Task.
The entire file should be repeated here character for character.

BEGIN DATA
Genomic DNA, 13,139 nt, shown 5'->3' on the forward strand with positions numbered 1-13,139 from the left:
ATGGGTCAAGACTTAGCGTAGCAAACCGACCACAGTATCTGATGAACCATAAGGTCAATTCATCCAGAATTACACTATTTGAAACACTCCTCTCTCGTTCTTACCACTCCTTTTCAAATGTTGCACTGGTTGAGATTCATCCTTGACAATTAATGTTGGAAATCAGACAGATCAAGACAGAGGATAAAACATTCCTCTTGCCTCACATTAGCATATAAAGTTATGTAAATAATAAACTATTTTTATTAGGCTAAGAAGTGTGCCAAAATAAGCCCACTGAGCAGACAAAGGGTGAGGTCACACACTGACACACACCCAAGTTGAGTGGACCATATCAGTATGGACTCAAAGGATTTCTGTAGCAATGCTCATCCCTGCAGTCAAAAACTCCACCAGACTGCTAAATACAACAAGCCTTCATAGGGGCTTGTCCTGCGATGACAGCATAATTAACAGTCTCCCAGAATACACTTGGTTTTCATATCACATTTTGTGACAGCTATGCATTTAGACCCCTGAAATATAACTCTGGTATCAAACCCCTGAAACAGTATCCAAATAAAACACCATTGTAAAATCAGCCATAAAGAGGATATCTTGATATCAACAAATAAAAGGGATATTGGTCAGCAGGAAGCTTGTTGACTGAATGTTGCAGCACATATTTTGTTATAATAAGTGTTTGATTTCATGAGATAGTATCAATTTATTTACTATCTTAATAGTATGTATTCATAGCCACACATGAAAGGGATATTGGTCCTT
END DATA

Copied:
Genomic DNA, 13,139 nt, shown 5'->3' on the forward strand with positions numbered 1-13,139 from the left:
ATGGGTCAAGACTTAGCGTAGCAAACCGACCACAGTATCTGATGAACCATAAGGTCAATTCATCCAGAATTACACTATTTGAAACACTCCTCTCTCGTTCTTACCACTCCTTTTCAAATGTTGCACTGGTTGAGATTCATCCTTGACAATTAATGTTGGAAATCAGACAGATCAAGACAGAGGATAAAACATTCCTCTTGCCTCACATTAGCATATAAAGTTATGTAAATAATAAACTATTTTTATTAGGCTAAGAAGTGTGCCAAAATAAGCCCACTGAGCAGACAAAGGGTGAGGTCACACACTGACACACACCCAAGTTGAGTGGACCATATCAGTATGGACTCAAAGGATTTCTGTAGCAATGCTCATCCCTGCAGTCAAAAACTCCACCAGACTGCTAAATACAACAAGCCTTCATAGGGGCTTGTCCTGCGATGACAGCATAATTAACAGTCTCCCAGAATACACTTGGTTTTCATATCACATTTTGTGACAGCTATGCATTTAGACCCCTGAAATATAACTCTGGTATCAAACCCCTGAAACAGTATCCAAATAAAACACCATTGTAAAATCAGCCATAAAGAGGATATCTTGATATCAACAAATAAAAGGGATATTGGTCAGCAGGAAGCTTGTTGACTGAATGTTGCAGCACATATTTTGTTATAATAAGTGTTTGATTTCATGAGATAGTATCAATTTATTTACTATCTTAATAGTATGTATTCATAGCCACACATGAAAGGGATATTGGTCCTT